Felipe Fernandez-Armesto is the Professor of Global Environmental History at the University of London. He’s a distinguished author on the largest scale: the titles of ‘Food: A History’, ‘Civilisations’, and ‘Millennium’ suggest their scope. Here is the thesis of his latest work: “I’m a monkey! Ooh! Ooh! Give me some bananas! See me masturbate in public! You’re a monkey too!”
So You Think You’re Human is an odd book. It shares its central question with the PG Tips adverts: if chimps can brew tea, move pianos, and enter the Tour de France, why do we as humans privilege ourselves so? What does it mean to be human, and can we put together a decent ethical framework for getting through life?
Put like that, it sounds a little heavy. However, the book has some serious pleasures. Fern·ndez-Armesto has the great virtue of knowing an awful lot: he knows a lot of interesting facts, and shows no fear in press-ganging them into an argument. So, we get to find out about the ‘Hottentot Venus’ of 1810, Saartje ‘do the’ Baartmann, and where we can see her pickled sexual organs. We’re told what happened when Darwin’s *Beagle* took up three Polynesians – called Jemmy Button, Fuegia Basket and York Minster – ‘civilised’ them, then dumped them back in Tierra Del Fuego. We also learn about St Guinefort, who was a dog, and Lord Monboddo’s belief that orang-utans can play the flute. Plus, he tells us about the philosophical thoughts of Wang Ch’ung. (This unfortunately, is the Chinese thinker of the first century A.D., rather than the 80s pop-rock outfit.)
It’s a slim book, so you want more on some of these subjects: you wish he’d hang around on totemism for longer, or dig a bit deeper into the origins of racism, and the pseudo-science which has always surrounded it. There are also some bigger problems. He’s at his worst when he’s putting forward an ethical argument. He gnaws away at the idea of humanity, and human specialness, barking down the claims that tools, or language, or culture separate us from the apes; at the same time he wants to believe in something unique to us, rejecting the potential for machine consciousness, and getting himself in tangles over the spiritual aspect of the mind. Felipe may be in trouble once Our Robot Masters enslave humanity.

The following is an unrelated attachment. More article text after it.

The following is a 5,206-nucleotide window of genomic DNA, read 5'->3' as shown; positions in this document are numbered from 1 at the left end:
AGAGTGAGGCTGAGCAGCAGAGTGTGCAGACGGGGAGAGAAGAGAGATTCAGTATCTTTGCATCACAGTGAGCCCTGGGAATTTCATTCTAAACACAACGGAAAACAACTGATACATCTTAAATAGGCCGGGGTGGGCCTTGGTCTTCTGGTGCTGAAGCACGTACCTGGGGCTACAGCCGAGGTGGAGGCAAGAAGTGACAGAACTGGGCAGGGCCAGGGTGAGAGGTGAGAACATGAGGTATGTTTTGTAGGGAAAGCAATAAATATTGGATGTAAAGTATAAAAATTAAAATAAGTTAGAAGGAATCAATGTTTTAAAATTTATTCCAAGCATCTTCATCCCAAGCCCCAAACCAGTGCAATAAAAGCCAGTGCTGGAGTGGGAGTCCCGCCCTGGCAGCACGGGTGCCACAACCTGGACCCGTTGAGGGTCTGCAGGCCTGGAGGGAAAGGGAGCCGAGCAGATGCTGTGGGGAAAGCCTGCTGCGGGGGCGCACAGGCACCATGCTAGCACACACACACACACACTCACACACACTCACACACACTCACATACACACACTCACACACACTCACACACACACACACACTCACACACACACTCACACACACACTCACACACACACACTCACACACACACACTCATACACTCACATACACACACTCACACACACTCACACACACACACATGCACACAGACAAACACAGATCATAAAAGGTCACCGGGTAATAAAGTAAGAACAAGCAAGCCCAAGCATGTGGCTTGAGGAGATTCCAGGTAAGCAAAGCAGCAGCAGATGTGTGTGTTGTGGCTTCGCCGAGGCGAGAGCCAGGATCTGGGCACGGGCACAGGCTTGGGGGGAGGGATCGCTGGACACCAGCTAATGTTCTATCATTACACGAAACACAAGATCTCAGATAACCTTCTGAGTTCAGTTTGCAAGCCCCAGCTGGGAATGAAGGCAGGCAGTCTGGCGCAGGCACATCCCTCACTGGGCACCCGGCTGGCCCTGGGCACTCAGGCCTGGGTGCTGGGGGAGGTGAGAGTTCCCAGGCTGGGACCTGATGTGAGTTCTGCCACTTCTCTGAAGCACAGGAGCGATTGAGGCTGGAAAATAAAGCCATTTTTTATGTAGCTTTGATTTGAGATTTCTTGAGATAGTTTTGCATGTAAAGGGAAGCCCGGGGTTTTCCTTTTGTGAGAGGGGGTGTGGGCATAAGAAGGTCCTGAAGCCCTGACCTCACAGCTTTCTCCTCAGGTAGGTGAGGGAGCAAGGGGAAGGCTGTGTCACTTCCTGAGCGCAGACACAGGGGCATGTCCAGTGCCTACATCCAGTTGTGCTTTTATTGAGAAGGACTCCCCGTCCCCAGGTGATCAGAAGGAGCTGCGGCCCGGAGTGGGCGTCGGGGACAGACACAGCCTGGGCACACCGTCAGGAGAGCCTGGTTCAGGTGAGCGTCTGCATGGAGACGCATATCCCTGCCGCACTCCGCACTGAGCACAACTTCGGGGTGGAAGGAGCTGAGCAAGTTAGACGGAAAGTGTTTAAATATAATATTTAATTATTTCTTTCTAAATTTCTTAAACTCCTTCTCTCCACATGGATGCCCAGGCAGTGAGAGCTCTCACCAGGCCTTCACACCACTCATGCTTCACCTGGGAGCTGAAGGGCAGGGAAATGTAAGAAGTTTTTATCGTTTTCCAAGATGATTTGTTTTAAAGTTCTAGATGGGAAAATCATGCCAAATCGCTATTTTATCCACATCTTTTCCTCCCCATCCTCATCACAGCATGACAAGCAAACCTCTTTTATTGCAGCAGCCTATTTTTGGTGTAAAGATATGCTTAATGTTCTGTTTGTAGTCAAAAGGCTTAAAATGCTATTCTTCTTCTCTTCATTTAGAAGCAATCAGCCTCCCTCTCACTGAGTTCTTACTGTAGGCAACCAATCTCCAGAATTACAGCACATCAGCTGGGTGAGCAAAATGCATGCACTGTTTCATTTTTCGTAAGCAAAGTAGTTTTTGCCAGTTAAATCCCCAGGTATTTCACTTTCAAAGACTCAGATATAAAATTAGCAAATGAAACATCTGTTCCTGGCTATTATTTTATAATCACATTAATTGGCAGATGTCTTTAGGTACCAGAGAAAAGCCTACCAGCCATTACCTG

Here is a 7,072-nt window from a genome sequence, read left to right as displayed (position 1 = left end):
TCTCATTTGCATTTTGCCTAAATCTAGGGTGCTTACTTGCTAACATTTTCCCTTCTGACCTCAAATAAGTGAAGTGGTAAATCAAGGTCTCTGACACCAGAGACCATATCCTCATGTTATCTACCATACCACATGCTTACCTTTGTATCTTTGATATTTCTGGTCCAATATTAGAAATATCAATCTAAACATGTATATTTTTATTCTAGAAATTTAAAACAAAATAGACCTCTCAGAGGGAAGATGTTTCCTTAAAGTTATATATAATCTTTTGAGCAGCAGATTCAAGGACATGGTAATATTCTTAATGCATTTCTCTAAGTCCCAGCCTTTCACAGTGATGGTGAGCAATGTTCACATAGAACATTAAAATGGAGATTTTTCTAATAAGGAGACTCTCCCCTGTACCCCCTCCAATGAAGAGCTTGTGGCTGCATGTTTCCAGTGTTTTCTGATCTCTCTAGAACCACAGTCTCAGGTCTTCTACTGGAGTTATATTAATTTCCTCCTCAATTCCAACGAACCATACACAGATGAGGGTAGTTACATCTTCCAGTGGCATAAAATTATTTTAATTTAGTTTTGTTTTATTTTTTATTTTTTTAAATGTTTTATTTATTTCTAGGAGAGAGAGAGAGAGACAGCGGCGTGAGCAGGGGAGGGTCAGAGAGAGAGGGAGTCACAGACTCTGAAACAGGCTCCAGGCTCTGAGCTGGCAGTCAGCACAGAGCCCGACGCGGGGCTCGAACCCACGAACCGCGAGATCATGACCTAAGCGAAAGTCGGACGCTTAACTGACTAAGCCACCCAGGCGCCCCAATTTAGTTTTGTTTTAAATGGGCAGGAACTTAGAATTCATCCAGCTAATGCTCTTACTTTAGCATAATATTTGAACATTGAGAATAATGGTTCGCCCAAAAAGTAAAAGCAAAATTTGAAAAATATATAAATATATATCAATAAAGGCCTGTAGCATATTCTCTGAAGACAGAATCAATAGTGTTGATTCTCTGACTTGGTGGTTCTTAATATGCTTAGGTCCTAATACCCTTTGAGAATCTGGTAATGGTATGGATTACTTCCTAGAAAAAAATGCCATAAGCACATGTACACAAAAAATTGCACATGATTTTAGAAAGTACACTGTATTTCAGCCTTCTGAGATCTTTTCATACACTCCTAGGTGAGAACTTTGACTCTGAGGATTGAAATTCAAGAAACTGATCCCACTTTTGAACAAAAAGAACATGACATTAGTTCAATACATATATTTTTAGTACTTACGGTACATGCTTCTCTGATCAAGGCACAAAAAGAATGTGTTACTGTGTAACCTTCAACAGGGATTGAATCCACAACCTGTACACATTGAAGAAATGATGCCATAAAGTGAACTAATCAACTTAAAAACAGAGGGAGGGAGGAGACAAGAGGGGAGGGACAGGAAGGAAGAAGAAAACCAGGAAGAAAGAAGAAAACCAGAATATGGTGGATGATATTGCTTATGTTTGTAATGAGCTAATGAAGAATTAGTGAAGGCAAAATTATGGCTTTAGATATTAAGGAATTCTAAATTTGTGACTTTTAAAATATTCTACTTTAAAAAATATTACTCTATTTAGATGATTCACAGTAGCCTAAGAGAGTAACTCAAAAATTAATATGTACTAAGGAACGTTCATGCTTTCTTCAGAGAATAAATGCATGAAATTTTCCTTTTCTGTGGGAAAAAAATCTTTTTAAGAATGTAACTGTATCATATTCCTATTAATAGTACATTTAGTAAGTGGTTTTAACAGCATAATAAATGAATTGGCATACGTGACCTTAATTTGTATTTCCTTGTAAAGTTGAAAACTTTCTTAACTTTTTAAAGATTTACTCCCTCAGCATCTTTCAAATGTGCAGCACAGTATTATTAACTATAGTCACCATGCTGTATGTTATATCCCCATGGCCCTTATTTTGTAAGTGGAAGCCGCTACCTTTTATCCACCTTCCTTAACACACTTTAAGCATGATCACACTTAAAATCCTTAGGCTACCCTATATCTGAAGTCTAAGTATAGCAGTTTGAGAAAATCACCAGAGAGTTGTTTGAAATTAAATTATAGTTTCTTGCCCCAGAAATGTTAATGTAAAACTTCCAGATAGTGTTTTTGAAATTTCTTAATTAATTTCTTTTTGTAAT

He’s just a little too conservative to wrassle with the world of now. Genetic modification, or Turing Tests are subjects that make him look a little slow: there’s clearly a good reason he became a historian. The worst example is when he takes a hard-line anti-abortion position, albeit in a tangle of qualifications about the good intentions of those involved. It amounts to saying “No offence, mothers and doctors – don’t take it personal – but you’re murderers committing a second holocaust.” That’s a shame: there’s a sharp contrast in moving passages where Fern·ndez-Armesto describes Neanderthal burial rituals. You feel persuaded by his moral outrage at the academy’s refusal to accept the worth and meaning of that species’ life.
The cover has a quote from John Gray, who calls it “brilliant”, and it has a lot in common with his Straw Dogs from last year. In both cases, you get a sense of learned gentlemen who potter around their institutions, and spend their lives immersed in a dead world – they read through thousands upon thousands of pages of history, economics, and philosophy. One day, looking up from a volume of Voltaire, they notice that the world is a piece of shit riddled with suffering and injustice. They decide it’s time to act. This action takes the form of writing a slim book that compresses a lot of erudition and thought into a melancholic, aphoristic set of meditations on the nature of humanity.
Fern·ndez-Armesto can’t measure up to Gray here. Straw Dogs is a great, despairing book, a miserable vision of humanity which sees every attempt at making a better world as doomed. Gray argues for us being the most hideously evil creatures imaginable, or rather the only evil creatures possible: a jellyfish can’t betray another jellyfish, and most bison are incapable of creating a hell like Stalin’s Russia. It’s a cruel, right-wing argument, at heart: despairing of human nature, finding us rottenly corrupt, and choosing the company of animals over that of men. It gives up on the potential for change, and for hope. Revolution’s just bloodshed, and democracy is pointless. Pass the razor-blades.
So You think You’re Human? is healthier than Gray’s book, but less of a thrill. It hasn’t reached the hysterical level of despair that makes *Straw Dogs*, if you’re in the right mood, a terrifically funny read. It still wants to find something to believe in, and although it’s silly in places, and offensive in others, it’s a collection of incidents, examples and questions that stands a chance of stirring people to thought or action.